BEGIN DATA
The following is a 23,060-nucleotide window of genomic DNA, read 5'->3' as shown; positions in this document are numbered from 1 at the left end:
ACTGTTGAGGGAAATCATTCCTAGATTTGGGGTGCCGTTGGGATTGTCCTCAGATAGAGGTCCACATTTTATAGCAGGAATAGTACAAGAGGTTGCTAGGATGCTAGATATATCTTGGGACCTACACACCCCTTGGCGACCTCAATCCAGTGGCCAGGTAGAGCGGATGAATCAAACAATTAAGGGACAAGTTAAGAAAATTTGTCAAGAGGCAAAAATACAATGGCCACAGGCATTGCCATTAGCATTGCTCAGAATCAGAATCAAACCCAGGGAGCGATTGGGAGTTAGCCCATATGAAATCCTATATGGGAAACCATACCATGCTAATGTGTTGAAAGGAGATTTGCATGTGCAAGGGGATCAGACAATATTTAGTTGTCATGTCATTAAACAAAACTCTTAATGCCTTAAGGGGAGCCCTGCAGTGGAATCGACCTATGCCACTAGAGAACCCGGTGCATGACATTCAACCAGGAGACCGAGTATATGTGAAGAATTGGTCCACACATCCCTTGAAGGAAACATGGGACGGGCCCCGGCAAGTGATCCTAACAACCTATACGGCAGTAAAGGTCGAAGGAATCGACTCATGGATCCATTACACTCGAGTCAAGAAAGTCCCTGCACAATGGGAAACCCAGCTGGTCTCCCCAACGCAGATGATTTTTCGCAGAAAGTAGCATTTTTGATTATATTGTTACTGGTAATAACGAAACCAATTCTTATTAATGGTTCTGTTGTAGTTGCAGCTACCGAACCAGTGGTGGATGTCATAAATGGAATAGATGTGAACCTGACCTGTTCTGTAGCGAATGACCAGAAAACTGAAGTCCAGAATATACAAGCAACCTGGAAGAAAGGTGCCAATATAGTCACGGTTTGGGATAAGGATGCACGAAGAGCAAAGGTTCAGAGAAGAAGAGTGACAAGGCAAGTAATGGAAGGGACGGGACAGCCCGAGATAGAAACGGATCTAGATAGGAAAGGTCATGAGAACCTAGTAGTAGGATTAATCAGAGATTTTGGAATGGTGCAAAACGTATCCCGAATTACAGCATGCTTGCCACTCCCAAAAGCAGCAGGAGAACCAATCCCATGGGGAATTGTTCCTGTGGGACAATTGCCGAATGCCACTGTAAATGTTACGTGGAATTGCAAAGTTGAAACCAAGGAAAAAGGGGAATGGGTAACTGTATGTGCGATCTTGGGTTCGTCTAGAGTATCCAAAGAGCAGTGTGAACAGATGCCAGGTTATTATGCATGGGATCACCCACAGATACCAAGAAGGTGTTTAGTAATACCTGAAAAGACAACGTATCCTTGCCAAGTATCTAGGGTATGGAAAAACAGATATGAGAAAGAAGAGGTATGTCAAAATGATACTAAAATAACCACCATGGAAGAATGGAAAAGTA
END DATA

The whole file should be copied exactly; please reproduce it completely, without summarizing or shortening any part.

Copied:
The following is a 23,060-nucleotide window of genomic DNA, read 5'->3' as shown; positions in this document are numbered from 1 at the left end:
ACTGTTGAGGGAAATCATTCCTAGATTTGGGGTGCCGTTGGGATTGTCCTCAGATAGAGGTCCACATTTTATAGCAGGAATAGTACAAGAGGTTGCTAGGATGCTAGATATATCTTGGGACCTACACACCCCTTGGCGACCTCAATCCAGTGGCCAGGTAGAGCGGATGAATCAAACAATTAAGGGACAAGTTAAGAAAATTTGTCAAGAGGCAAAAATACAATGGCCACAGGCATTGCCATTAGCATTGCTCAGAATCAGAATCAAACCCAGGGAGCGATTGGGAGTTAGCCCATATGAAATCCTATATGGGAAACCATACCATGCTAATGTGTTGAAAGGAGATTTGCATGTGCAAGGGGATCAGACAATATTTAGTTGTCATGTCATTAAACAAAACTCTTAATGCCTTAAGGGGAGCCCTGCAGTGGAATCGACCTATGCCACTAGAGAACCCGGTGCATGACATTCAACCAGGAGACCGAGTATATGTGAAGAATTGGTCCACACATCCCTTGAAGGAAACATGGGACGGGCCCCGGCAAGTGATCCTAACAACCTATACGGCAGTAAAGGTCGAAGGAATCGACTCATGGATCCATTACACTCGAGTCAAGAAAGTCCCTGCACAATGGGAAACCCAGCTGGTCTCCCCAACGCAGATGATTTTTCGCAGAAAGTAGCATTTTTGATTATATTGTTACTGGTAATAACGAAACCAATTCTTATTAATGGTTCTGTTGTAGTTGCAGCTACCGAACCAGTGGTGGATGTCATAAATGGAATAGATGTGAACCTGACCTGTTCTGTAGCGAATGACCAGAAAACTGAAGTCCAGAATATACAAGCAACCTGGAAGAAAGGTGCCAATATAGTCACGGTTTGGGATAAGGATGCACGAAGAGCAAAGGTTCAGAGAAGAAGAGTGACAAGGCAAGTAATGGAAGGGACGGGACAGCCCGAGATAGAAACGGATCTAGATAGGAAAGGTCATGAGAACCTAGTAGTAGGATTAATCAGAGATTTTGGAATGGTGCAAAACGTATCCCGAATTACAGCATGCTTGCCACTCCCAAAAGCAGCAGGAGAACCAATCCCATGGGGAATTGTTCCTGTGGGACAATTGCCGAATGCCACTGTAAATGTTACGTGGAATTGCAAAGTTGAAACCAAGGAAAAAGGGGAATGGGTAACTGTATGTGCGATCTTGGGTTCGTCTAGAGTATCCAAAGAGCAGTGTGAACAGATGCCAGGTTATTATGCATGGGATCACCCACAGATACCAAGAAGGTGTTTAGTAATACCTGAAAAGACAACGTATCCTTGCCAAGTATCTAGGGTATGGAAAAACAGATATGAGAAAGAAGAGGTATGTCAAAATGATACTAAAATAACCACCATGGAAGAATGGAAAAGTA